Patenting in biotechnology – the Indian scenario
India is among the top 12 biotechnology destinations in the world and has the third-biggest biotechnology industry in Asia-Pacific. India’s biotechnology industry is evolving rapidly and growing at a compound annual growth rate of 20%. As per Biospectrum’s 11th annual Indian biotechnology industry survey, the Indian biotechnology industry grew by 15.1% from 2012 to 2013, increasing its revenues to $3.81 billion. Further, the market size of the sector is expected to increase to $11.6 billion by 2017. This rapid growth is attributed to a range of factors, including heightened demand for healthcare services, intensive R&D activities and strong government initiatives. India is a huge market for biotechnology products and services due to its billion-plus population and increasing economic prosperity.
The domestic industry is now moving into innovation, with companies focusing on strengthening their R&D development capabilities. In its 12th five-year plan, the Indian government aims to spend $3.7 billion on the biotechnology sector, compared to $1.1 billion in the 11th five-year plan. The Indian biotechnology industry can be divided into five key segments: bio-pharmaceuticals, bio-services, bio-agriculture, bio-industrial and bioinformatics. Bio-pharmaceuticals accounts for the largest market share, with over 60% of the total revenues (see Figure 1).
Patent filing trends
The 2014 Indian Patent Office (IPO) annual report stated that approximately 43,000 patent applications were filed between April 2013 and March 2014. Over 2,300 of these related to biotechnology and other related fields (eg, biochemistry, microbiology, biomedical devices and chemical or biological inventions related to traditional knowledge – see Figure 2).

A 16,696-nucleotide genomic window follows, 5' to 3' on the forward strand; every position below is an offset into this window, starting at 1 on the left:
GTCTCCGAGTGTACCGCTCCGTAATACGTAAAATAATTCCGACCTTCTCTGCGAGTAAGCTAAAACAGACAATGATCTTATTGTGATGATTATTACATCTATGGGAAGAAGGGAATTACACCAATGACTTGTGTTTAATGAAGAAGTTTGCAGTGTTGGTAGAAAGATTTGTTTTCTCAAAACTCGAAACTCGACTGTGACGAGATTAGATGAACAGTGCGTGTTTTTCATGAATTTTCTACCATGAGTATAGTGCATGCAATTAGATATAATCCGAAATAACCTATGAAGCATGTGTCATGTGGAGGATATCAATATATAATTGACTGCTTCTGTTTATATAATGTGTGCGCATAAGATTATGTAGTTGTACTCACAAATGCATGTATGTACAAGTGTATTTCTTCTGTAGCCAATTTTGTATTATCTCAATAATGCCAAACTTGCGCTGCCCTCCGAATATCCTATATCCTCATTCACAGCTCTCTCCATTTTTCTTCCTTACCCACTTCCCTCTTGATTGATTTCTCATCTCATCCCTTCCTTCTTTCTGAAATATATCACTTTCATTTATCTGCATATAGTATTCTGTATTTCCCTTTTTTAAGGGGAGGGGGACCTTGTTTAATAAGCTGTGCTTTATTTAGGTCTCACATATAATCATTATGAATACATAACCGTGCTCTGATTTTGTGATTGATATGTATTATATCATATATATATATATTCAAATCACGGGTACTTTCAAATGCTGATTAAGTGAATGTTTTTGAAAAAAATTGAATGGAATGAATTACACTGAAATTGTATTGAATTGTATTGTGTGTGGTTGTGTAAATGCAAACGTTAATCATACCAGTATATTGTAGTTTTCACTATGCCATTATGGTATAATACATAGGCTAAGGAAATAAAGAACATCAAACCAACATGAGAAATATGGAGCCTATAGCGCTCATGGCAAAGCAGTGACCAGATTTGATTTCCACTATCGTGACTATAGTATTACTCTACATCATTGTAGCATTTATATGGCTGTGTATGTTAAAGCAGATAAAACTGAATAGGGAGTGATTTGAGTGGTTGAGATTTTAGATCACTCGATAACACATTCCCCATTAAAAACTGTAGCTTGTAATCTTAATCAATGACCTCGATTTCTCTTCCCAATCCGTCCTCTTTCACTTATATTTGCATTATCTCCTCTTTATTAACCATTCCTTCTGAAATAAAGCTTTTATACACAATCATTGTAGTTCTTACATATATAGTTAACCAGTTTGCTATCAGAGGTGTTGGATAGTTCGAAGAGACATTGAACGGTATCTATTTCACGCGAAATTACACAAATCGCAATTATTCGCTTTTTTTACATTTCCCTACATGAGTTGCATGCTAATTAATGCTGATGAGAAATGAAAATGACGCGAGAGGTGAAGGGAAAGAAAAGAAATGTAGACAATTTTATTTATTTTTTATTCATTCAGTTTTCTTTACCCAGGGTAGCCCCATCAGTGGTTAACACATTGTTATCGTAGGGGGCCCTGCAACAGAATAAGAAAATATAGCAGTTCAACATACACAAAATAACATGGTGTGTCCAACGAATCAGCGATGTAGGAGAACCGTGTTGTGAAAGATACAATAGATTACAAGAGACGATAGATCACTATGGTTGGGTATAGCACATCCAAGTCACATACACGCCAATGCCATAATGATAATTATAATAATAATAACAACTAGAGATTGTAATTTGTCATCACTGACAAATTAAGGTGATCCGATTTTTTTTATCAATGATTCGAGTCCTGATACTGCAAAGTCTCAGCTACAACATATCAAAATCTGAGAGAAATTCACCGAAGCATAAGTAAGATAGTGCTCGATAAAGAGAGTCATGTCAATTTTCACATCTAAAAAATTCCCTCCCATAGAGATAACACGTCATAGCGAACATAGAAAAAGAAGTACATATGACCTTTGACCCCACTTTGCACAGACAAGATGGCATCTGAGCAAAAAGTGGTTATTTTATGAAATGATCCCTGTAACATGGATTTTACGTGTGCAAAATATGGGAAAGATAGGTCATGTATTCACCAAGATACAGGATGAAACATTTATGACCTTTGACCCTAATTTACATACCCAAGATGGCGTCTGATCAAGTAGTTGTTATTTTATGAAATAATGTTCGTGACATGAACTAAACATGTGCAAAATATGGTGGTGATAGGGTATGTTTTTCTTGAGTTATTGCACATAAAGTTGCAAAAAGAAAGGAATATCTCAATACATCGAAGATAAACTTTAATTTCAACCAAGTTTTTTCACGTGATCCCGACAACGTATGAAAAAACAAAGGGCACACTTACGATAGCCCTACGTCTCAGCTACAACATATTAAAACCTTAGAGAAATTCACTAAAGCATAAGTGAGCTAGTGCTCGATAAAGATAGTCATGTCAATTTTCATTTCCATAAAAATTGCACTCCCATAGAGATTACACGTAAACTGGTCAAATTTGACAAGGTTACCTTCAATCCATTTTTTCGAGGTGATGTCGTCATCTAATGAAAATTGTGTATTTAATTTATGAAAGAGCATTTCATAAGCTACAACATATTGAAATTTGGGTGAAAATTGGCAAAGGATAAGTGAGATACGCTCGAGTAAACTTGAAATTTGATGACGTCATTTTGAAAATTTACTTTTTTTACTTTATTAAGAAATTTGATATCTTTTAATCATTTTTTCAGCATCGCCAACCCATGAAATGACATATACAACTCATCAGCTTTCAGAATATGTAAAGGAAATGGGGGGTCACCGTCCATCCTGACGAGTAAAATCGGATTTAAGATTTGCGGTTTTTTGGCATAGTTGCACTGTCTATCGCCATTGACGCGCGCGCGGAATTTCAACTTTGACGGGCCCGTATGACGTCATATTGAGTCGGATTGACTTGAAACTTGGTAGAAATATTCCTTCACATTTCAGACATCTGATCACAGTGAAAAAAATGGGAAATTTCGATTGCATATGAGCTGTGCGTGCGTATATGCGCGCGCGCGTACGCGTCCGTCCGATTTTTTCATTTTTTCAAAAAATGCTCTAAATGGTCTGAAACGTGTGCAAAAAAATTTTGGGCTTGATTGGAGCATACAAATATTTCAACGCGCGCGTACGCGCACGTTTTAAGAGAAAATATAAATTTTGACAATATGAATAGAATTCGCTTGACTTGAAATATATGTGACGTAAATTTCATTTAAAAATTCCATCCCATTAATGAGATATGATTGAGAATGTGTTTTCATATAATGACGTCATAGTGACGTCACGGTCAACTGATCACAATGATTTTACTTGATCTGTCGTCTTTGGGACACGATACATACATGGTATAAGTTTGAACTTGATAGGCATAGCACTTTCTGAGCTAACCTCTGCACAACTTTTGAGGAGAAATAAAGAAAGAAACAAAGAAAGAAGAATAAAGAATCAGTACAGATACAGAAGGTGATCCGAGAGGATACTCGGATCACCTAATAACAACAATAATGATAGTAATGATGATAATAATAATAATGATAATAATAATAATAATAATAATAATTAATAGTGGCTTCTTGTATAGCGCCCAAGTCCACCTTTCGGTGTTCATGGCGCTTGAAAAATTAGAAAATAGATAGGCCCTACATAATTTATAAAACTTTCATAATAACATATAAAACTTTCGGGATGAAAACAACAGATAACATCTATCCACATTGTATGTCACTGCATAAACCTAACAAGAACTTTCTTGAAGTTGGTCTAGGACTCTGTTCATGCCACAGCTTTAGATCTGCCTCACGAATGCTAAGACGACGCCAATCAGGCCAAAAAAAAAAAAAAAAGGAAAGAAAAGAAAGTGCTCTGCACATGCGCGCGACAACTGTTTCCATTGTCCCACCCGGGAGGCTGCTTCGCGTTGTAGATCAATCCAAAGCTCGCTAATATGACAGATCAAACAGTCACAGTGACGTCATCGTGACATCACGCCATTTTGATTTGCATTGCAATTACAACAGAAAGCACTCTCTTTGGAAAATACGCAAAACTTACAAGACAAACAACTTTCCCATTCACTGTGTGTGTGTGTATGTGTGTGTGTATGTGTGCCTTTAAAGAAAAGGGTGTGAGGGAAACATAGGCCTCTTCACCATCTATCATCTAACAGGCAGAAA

Although the report indicates no criteria for patent selection in these fields, it gives a preliminary indication of biotechnology patenting activity in India.
Although patent filing in India in general has increased in the last few years, biotechnology patent filing has decreased (see Figures 3 and 4). This is consistent with the global trend. Among other things, it could be attributed to more stringent criteria for patentability and grant of patents in this domain.
Patentable subject matter
Under the Patent Act 1970, every invention must pass a two-step test in order to be patentable – namely, it must:
not fall in any of the categories specifically excluded under Section 3 of the Patent Act; and
pass the well-known three-pronged test of novelty, inventive step and industrial applicability.
The following are the excluded biotechnology-related inventions.
Section 3(b) – inventions contrary to public morality
Inventions for which the primary or intended use or commercial exploitation is contrary to public order or morality or which cause serious prejudice to human, animal or plant life or health or to the environment are unpatentable. Examples include genetic modification of animals which results in suffering of the modified animal without any substantial medical or other benefit, and inventions causing adverse environmental impact.